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A New In Vitro Model of Breast Cancer Metastasis to Bone

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Annual rept. 15 Mar 2008-14 Mar 2009

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Breast cancer frequently metastasizes to the bone where it disrupts the balance between osteoblasts and osteoclasts and leads to osteolytic degradation. The objective of this study was to test the hypothesis that osteolytic bone metastases results partly from the effect of the cancer cells on the osteoblasts, i.e., the cancer cells prevent osteoblasts from accreting mineralized tissue, ultimately leading to accelerated skeletal degradation. To test this idea, we proposed to develop an existing three-dimensional culture system into an in vitro test system for studying the interactions between osteoblasts and metastatic breast cancer cells. The objectives were to characterize the morphology and physiology of osteoblasts MC3T3-E1 cultured as a 3D osteoid in a bioreactor and determine how they reacted to the presence of human metastatic breast cancer cells MDA-MB-231. In addition, we proposed to determine how this interaction was affected by changing the oxidative state of the microenvironment with selenium supplementation. We also used this system to determine how the currently used drugs, zoledronic acid and doxetaxel, affected osteoblasts and cancer cells in the 3D model. Osteoblasts OB grew into bone-like tissue in a 3D model system. Pre-OB matured to OB and eventually to osteocyte-like cells. These cells met the criteria of osteocytes based on shape and protein expression. In addition, the density was similar to that reported for calvaria bone. The 3-D system was used to examine the interaction of metastatic breast cancer cells, MDA-MB-231, with OB. The cancer cells brought about profound effects on the osteoid tissue. The OB changed from cuboidal to spindle shape. The cancer cells aligned into an Indian filing pattern, and penetrated the osteoid. Using RT-PCR, we found that cancer cells downregulated OB differentiation proteins but increased inflammatory cytokines.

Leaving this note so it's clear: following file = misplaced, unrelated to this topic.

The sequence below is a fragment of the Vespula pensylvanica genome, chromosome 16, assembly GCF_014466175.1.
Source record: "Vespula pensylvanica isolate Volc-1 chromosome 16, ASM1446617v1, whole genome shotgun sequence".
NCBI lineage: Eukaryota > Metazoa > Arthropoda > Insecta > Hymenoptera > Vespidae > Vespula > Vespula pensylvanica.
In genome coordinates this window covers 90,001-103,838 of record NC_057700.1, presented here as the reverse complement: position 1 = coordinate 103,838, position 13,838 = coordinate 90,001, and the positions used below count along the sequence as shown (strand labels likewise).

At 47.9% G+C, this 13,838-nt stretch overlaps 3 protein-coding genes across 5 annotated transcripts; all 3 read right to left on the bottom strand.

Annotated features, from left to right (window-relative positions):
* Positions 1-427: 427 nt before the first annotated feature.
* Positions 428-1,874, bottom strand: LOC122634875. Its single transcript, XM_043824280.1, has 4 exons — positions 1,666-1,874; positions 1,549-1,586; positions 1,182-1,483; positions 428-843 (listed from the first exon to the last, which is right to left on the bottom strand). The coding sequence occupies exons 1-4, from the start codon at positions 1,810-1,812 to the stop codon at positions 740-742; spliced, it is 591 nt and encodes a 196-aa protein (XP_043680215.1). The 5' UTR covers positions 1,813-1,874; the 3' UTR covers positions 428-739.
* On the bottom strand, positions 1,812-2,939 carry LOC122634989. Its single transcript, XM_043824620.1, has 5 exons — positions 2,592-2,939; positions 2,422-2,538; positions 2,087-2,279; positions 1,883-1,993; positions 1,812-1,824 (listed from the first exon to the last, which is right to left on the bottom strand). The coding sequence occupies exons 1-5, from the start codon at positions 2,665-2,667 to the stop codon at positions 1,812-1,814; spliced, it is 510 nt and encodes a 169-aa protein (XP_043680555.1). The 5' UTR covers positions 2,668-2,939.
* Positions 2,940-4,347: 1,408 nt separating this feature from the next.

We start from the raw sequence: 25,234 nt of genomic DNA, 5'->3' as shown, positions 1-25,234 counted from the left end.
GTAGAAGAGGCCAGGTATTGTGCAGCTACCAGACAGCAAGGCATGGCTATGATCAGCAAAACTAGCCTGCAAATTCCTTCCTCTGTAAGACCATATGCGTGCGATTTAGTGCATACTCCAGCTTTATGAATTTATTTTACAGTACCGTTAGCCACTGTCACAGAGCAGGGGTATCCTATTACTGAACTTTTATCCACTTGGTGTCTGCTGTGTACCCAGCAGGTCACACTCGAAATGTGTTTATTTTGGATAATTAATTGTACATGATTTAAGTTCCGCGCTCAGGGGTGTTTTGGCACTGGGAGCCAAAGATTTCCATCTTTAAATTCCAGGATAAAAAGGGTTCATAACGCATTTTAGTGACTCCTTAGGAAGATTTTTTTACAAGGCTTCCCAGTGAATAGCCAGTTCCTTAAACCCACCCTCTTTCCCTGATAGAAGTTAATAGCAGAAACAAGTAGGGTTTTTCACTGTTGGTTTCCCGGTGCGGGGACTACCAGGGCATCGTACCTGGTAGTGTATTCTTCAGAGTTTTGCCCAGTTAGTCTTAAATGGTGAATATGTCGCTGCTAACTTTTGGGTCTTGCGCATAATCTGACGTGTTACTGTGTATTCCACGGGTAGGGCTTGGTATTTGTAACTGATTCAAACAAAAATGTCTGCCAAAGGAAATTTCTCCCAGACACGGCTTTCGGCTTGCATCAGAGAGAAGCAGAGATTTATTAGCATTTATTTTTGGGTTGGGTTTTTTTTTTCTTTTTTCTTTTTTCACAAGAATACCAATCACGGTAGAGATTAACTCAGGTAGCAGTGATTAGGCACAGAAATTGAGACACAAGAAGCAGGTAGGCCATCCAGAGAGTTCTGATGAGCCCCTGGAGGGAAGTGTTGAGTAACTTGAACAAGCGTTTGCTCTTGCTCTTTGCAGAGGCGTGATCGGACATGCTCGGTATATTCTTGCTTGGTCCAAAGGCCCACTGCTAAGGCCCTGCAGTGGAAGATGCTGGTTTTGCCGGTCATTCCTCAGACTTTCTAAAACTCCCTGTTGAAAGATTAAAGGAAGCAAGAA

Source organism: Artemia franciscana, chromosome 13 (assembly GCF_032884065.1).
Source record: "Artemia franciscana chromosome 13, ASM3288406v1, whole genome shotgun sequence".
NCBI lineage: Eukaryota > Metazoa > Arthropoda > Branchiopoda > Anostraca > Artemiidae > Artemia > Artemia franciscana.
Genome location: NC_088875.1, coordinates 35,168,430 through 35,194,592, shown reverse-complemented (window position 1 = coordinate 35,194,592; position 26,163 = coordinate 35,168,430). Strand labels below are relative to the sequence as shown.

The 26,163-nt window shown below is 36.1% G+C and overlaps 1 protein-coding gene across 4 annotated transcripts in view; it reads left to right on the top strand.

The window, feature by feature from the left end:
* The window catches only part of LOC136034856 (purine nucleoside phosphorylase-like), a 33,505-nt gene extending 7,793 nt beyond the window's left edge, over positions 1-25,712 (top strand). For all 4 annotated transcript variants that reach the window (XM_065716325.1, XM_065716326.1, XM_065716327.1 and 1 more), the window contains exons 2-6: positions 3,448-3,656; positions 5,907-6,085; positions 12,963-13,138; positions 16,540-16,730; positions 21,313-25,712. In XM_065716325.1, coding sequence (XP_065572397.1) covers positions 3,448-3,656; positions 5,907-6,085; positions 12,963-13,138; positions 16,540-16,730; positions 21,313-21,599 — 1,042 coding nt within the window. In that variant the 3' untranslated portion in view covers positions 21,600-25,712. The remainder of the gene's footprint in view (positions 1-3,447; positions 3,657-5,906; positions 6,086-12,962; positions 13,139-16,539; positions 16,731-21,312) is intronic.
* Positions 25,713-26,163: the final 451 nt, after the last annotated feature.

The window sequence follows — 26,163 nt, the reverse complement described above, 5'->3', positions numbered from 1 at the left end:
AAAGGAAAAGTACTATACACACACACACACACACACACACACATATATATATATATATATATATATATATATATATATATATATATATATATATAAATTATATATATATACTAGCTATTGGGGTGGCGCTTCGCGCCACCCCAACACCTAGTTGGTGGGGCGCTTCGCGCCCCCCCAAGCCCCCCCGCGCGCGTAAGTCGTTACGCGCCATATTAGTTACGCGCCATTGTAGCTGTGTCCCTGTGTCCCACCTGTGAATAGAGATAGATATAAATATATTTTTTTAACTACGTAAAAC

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  • Anatomy and Physiology
  • Medicine and Medical Research

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